An Act Of Clemency

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Yesterday we received the incredible news that President Obama is commuting the 35-year prison sentence of Chelsea Manning. Manning has already served seven years in military prison, longer than any whistleblower in American history. She has suffered terribly.

We join Edward Snowden in applauding President Obama for doing the just and humane thing in freeing Chelsea. We also continue to hold out hope that in the next two days he’ll choose to take a similarly principled stand on behalf of Snowden.

Manning’s wildly disproportionate sentence illustrates precisely why Ed can't receive a fair trial, and the logic behind her commutation applies in his case as well. Manning was convicted under the Espionage Act, under which Snowden is also charged. This forbade her from arguing in court that her disclosures served the public interest even though she revealed evidence of war crimes. (The ACLU explains here why her conviction was unconstitutional.)

The same prohibition would apply to Snowden, who would face decades in prison if tried. All the prosecution would need to prove is that he gave information to someone not authorized to receive it. Since he has never claimed otherwise, the result of such a trial would be preordained.

That is why the United Nations’ special rapporteur on freedom of expression, David Kaye, argued forcefully for Snowden’s pardon last week. He explains why trying Snowden under the Espionage Act runs counter U.S. human rights obligations:

Simply put, any prosecution of Snowden would not address what I believe should be the core question for a court: Did the public interest in the disclosures outweigh, or were they outweighed by, any demonstrated damage they did to national security? The Espionage Act does not provide a mechanism for the court to assess this question. It does not allow Snowden or any other whistleblower to mount a public interest defense – the accused violates the law simply if he or she disclosed classified information. This all-or-nothing approach does not allow a court to balance the government’s legitimate need to protect certain kinds of information with the public’s right to know.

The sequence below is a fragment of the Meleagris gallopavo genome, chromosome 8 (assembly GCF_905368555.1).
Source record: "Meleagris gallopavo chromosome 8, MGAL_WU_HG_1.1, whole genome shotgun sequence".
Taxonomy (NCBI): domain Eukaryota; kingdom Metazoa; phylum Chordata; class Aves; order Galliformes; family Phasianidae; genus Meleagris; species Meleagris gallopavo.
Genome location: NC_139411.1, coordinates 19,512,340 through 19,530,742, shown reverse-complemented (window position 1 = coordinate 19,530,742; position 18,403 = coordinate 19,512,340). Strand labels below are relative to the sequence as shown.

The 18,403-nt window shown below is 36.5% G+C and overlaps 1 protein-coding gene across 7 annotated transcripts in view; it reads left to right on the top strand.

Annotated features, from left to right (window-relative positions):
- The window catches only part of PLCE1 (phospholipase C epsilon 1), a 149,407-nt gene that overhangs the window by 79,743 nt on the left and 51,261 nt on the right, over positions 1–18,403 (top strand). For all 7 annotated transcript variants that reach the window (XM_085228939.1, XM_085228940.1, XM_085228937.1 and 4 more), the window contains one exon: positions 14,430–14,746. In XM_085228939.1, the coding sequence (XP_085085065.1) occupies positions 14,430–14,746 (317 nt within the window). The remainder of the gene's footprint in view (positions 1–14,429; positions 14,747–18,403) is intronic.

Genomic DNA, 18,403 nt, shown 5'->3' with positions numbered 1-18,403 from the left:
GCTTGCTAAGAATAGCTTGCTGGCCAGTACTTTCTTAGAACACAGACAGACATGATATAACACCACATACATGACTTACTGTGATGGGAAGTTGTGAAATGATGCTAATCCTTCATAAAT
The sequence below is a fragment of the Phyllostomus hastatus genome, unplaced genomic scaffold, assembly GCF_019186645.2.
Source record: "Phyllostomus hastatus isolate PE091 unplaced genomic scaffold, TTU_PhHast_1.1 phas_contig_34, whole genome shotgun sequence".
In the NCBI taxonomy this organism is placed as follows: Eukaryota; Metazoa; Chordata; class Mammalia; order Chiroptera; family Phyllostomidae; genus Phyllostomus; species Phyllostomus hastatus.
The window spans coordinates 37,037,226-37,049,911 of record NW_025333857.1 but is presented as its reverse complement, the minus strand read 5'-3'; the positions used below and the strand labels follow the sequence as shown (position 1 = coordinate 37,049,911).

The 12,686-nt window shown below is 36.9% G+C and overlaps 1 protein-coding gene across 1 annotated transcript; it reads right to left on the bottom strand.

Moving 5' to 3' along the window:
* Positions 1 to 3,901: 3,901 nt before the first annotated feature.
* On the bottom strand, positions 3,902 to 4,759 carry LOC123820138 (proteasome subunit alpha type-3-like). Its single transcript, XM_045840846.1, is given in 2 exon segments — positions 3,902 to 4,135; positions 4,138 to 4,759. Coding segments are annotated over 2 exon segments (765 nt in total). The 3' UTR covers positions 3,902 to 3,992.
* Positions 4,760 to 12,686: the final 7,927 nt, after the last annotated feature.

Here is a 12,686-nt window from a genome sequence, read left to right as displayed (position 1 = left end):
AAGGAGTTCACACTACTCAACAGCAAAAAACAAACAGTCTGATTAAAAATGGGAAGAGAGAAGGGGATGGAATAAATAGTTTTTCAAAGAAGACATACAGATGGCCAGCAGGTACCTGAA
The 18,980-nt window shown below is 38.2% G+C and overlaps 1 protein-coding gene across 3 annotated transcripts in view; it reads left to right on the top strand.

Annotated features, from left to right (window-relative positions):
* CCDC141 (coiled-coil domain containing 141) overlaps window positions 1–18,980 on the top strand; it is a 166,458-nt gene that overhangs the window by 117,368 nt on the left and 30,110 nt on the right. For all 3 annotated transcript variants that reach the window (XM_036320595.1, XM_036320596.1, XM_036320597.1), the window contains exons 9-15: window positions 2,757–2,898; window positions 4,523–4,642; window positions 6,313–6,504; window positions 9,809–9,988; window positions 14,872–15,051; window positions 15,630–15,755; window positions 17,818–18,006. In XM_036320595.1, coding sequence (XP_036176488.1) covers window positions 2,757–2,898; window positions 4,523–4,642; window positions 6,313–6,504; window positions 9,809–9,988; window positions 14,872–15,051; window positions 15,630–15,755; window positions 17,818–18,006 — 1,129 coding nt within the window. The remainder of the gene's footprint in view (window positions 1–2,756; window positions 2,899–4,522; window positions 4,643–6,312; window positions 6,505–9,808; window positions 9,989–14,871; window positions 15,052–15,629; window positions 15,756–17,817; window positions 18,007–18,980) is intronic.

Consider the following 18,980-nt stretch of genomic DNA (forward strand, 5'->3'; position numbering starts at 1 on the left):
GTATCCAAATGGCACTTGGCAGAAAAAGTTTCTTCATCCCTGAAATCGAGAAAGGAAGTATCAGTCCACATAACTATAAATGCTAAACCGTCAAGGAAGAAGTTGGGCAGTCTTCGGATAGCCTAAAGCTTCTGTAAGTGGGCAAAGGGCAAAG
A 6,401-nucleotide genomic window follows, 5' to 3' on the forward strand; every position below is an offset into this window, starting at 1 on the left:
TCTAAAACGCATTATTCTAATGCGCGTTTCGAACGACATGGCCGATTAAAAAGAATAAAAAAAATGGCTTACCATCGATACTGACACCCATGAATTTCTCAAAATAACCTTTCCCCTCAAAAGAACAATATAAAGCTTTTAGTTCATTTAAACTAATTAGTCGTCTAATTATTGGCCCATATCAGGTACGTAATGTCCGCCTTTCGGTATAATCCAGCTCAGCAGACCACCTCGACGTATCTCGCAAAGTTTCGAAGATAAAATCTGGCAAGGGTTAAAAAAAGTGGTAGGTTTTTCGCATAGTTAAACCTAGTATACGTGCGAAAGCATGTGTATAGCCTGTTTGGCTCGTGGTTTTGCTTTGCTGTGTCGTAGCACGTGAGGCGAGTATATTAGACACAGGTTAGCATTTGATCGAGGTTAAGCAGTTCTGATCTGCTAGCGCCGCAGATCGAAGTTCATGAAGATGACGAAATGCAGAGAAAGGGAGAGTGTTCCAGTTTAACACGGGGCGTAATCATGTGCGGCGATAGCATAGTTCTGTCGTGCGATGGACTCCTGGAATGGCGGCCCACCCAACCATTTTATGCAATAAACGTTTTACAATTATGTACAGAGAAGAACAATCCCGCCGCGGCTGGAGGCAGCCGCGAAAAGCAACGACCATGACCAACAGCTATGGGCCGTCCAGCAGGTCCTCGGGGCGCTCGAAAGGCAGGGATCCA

Ahead of the commutation announcement yesterday, White House Press Secretary Josh Earnest attempted to draw a distinction between Snowden and Manning. “Chelsea Manning is somebody who went through the military criminal justice process, was exposed to due process, was found guilty, was sentenced for her crimes, and she acknowledged wrongdoing,” he said.

But Manning should never have faced 35 years in prison, and President Obama acknowledged as much by commuting her sentence. The injustice of the law is what made the president's mercy necessary in Manning’s case. The same is true for Snowden.

We have two more days. Click here to tweet at the president to ask him to do the right thing.

posted January 18, 2017 by Noa Yachot

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